By Single Payer New York
Healthcare-Now, May 9, 2012
ALBANY, N.Y. — Doctors, nurses, patients, senior citizens, anti-poverty advocates, faith leaders and medical administrators joined Assemblymember Richard Gottfried and state Sen. Thomas Duane in unveiling an updated and revised single-payer legislative proposal for New York State on Tuesday. More than 70 state lawmakers are co-sponsors.
Gottfried had initially drafted a single-payer plan for New York in the early ’90s. The revised legislation incorporates changes that have been made in the state’s oversight of health care in the interim, advances in how to provide medical services, and the recent federal changes in the health care system. The legislation builds upon the momentum from last May when Vermont became the first state to enact a universal health care system which the governor plans to make a single-payer system, where one program pays all bills.
“The current system doesn’t work for patients or health care providers, or for the employers, individuals, and taxpayers who pay for care and coverage today,” said Gottfried, author of the bill. “We can get better coverage, get all of us covered, and save billions by having New York provide publicly-sponsored, single-payer health coverage, like Medicare or Child Health Plus but for everyone.”
“Our current health insurance system is driven by uncertainty,” said Sen. Duane. “Will my family have coverage? Can we afford it?
“Single-payer is about removing that fear from peoples’ lives,” Duane continued. “It will allow all New Yorkers the same comfort that our seniors get from Medicare, and that our veterans get from TRICARE. It will allow entrepreneurs to worry about product innovation, not health insurance costs. It is time for single payer in New York.”
Joining Gottfried and Duane at the press conference were Katie Robbins of Health-Care Now!, Vito Grasso, executive vice-president of the NYS Academy of Family Physicians, Dr. Asiya Tschannerl of Physicians for a National Health Program, Mark Dunlea of Single Payer NY / Hunger Action Network of NYS, Shaun Flynn of the NYS Nurses Association, and Rev. Bebb Stone.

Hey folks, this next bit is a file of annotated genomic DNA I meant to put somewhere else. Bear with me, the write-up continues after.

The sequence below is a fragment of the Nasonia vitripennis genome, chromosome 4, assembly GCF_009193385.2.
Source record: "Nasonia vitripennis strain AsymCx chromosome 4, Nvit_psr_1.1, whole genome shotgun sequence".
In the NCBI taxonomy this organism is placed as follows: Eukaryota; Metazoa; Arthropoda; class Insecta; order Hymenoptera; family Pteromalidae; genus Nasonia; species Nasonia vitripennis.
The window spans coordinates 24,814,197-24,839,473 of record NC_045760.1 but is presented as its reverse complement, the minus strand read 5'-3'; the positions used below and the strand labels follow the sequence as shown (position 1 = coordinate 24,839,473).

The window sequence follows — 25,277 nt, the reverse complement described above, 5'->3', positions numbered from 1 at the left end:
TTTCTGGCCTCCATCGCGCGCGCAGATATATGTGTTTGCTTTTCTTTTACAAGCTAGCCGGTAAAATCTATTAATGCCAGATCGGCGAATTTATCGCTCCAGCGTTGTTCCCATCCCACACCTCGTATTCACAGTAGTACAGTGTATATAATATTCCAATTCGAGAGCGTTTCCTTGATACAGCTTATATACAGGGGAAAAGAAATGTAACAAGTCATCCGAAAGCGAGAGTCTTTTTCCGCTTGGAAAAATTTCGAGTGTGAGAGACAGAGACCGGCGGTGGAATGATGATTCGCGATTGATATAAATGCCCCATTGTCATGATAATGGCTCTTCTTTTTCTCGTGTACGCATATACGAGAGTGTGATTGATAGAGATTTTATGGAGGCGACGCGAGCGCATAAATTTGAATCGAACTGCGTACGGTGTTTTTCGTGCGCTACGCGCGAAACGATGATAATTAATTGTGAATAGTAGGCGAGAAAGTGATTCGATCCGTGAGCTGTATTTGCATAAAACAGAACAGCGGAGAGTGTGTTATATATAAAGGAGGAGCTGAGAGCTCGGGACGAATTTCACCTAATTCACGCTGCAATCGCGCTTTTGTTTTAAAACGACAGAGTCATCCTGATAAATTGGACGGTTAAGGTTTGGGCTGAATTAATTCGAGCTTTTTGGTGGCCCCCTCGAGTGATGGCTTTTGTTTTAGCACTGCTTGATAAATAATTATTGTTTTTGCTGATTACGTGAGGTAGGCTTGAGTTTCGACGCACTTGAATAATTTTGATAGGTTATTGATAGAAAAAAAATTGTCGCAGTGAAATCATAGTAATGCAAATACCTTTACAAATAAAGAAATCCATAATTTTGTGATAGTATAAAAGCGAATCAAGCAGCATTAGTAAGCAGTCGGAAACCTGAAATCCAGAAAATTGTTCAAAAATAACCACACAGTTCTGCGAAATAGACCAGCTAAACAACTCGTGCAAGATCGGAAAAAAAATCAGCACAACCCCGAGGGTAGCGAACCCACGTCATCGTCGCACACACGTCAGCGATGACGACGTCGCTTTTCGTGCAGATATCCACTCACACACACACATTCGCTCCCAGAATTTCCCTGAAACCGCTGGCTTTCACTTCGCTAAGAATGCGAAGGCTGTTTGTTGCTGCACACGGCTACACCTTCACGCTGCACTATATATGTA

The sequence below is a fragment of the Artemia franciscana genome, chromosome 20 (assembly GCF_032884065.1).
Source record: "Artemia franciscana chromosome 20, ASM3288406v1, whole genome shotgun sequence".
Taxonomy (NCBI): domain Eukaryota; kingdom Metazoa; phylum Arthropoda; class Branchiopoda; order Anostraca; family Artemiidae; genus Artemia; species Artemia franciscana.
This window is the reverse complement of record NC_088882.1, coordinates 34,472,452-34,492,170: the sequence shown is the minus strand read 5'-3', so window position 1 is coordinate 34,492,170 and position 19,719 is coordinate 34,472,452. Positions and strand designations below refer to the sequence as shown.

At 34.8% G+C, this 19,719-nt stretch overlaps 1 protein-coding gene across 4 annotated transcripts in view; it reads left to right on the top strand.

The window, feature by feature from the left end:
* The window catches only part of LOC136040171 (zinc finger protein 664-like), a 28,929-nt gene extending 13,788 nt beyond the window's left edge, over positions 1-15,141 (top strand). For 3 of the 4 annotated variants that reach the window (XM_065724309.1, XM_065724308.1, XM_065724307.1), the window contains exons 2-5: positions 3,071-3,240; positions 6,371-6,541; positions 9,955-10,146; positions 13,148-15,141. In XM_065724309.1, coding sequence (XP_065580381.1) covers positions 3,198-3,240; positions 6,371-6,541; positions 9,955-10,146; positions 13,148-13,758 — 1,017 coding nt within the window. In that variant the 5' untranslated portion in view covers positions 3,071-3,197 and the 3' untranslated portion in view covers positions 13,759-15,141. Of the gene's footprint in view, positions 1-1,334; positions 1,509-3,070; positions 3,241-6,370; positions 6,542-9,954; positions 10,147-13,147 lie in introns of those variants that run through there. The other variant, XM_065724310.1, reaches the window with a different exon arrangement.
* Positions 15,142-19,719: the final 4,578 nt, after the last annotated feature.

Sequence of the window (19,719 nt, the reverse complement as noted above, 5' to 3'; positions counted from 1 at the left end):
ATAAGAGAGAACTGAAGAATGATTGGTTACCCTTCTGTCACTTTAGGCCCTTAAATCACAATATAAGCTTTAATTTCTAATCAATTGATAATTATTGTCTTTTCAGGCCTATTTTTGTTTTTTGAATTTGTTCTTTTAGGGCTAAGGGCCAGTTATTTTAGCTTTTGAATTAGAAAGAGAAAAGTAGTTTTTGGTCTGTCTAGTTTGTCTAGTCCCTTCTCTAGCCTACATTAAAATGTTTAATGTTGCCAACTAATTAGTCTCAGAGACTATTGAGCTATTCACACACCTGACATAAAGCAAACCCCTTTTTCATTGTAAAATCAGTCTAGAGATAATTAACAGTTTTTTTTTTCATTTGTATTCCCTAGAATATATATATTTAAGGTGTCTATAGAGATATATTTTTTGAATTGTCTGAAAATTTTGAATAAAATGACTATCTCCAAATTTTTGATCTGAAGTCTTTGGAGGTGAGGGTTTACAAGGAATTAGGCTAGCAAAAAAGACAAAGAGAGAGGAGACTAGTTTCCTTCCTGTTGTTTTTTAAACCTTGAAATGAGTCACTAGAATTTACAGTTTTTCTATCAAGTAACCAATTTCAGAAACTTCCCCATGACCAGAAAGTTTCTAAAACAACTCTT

Gottfried convinced lawmakers four years ago to fund a study of the most cost-effective way to provide health care to all New Yorkers. The answer was single payer, which would reduce overall health care expenditures in New York by $20 billion annually by 2019. The state study said that single payer would be $28 billion cheaper annually by 2019 than the insurance mandate enacted by Congress. In addition to saving money, single payer was the only plan that guaranteed that everyone would have access to health care services.
The Rev. Bebb Stone said, “The Presbyterian Church U.S.A. has called single-payer health care reform ‘a moral imperative’ since 2008. If I want health care coverage for myself, and I do, how can I not want it equally for my neighbor whom I am commanded to love as myself?
Stone added, “We believe that the value of persons requires that each person have full access to essential services without regard to ability to pay and on terms that enhance the dignity of the individuals,” citing the church’s 2008 resolution.
The proposal would provide comprehensive health coverage for all New Yorkers. Every New York resident would be eligible to enroll, regardless of age, income, wealth, employment, or other status. There would be no premium, deductibles, or co-pays. Coverage would be publicly funded. The benefits will include comprehensive outpatient and inpatient medical care, primary and preventive care, prescription drugs, laboratory tests, rehabilitative, dental, vision, hearing, etc.
“Even if the recent federal health insurance mandates survives the legal challenges, it fails to provide health care coverage to everyone and is financially unsustainable,” said Mark Dunlea, executive director of Hunger Action Network. “Tens of millions of Americans will discover that the insurance they are forced to buy fails to pay for the health services they will need. Everyone knows that there is a better solution — single payer, expanded and improved Medicare for all — and New York should be the first one to put it in place.”